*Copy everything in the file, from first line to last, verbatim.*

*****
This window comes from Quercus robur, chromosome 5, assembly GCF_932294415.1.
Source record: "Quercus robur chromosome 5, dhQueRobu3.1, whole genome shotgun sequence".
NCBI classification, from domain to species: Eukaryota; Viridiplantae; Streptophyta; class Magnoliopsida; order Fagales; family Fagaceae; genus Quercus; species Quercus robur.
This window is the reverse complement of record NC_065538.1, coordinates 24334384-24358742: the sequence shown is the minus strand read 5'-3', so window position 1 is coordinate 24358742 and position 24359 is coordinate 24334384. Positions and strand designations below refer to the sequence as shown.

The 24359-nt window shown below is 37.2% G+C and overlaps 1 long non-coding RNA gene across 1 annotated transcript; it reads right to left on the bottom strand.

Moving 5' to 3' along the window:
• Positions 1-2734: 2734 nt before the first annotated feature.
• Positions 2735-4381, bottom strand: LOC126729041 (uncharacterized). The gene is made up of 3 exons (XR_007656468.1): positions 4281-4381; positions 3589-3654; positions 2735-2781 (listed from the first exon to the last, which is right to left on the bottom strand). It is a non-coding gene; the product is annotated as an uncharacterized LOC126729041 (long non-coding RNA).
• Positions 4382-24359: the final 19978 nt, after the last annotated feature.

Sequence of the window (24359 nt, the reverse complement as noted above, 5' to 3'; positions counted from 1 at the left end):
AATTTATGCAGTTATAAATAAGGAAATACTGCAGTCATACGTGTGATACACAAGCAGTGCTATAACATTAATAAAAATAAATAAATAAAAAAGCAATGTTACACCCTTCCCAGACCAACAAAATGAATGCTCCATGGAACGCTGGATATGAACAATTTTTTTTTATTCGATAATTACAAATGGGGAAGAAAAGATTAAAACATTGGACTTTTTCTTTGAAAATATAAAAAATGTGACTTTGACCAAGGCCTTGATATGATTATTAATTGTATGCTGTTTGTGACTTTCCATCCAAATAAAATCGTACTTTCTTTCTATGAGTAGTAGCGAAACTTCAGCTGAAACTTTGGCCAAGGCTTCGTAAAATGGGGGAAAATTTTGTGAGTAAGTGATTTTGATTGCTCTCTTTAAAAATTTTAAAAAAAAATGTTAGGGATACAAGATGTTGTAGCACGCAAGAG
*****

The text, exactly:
This window comes from Quercus robur, chromosome 5, assembly GCF_932294415.1.
Source record: "Quercus robur chromosome 5, dhQueRobu3.1, whole genome shotgun sequence".
NCBI classification, from domain to species: Eukaryota; Viridiplantae; Streptophyta; class Magnoliopsida; order Fagales; family Fagaceae; genus Quercus; species Quercus robur.
This window is the reverse complement of record NC_065538.1, coordinates 24334384-24358742: the sequence shown is the minus strand read 5'-3', so window position 1 is coordinate 24358742 and position 24359 is coordinate 24334384. Positions and strand designations below refer to the sequence as shown.

The 24359-nt window shown below is 37.2% G+C and overlaps 1 long non-coding RNA gene across 1 annotated transcript; it reads right to left on the bottom strand.

Moving 5' to 3' along the window:
• Positions 1-2734: 2734 nt before the first annotated feature.
• Positions 2735-4381, bottom strand: LOC126729041 (uncharacterized). The gene is made up of 3 exons (XR_007656468.1): positions 4281-4381; positions 3589-3654; positions 2735-2781 (listed from the first exon to the last, which is right to left on the bottom strand). It is a non-coding gene; the product is annotated as an uncharacterized LOC126729041 (long non-coding RNA).
• Positions 4382-24359: the final 19978 nt, after the last annotated feature.

Sequence of the window (24359 nt, the reverse complement as noted above, 5' to 3'; positions counted from 1 at the left end):
AATTTATGCAGTTATAAATAAGGAAATACTGCAGTCATACGTGTGATACACAAGCAGTGCTATAACATTAATAAAAATAAATAAATAAAAAAGCAATGTTACACCCTTCCCAGACCAACAAAATGAATGCTCCATGGAACGCTGGATATGAACAATTTTTTTTTATTCGATAATTACAAATGGGGAAGAAAAGATTAAAACATTGGACTTTTTCTTTGAAAATATAAAAAATGTGACTTTGACCAAGGCCTTGATATGATTATTAATTGTATGCTGTTTGTGACTTTCCATCCAAATAAAATCGTACTTTCTTTCTATGAGTAGTAGCGAAACTTCAGCTGAAACTTTGGCCAAGGCTTCGTAAAATGGGGGAAAATTTTGTGAGTAAGTGATTTTGATTGCTCTCTTTAAAAATTTTAAAAAAAAATGTTAGGGATACAAGATGTTGTAGCACGCAAGAG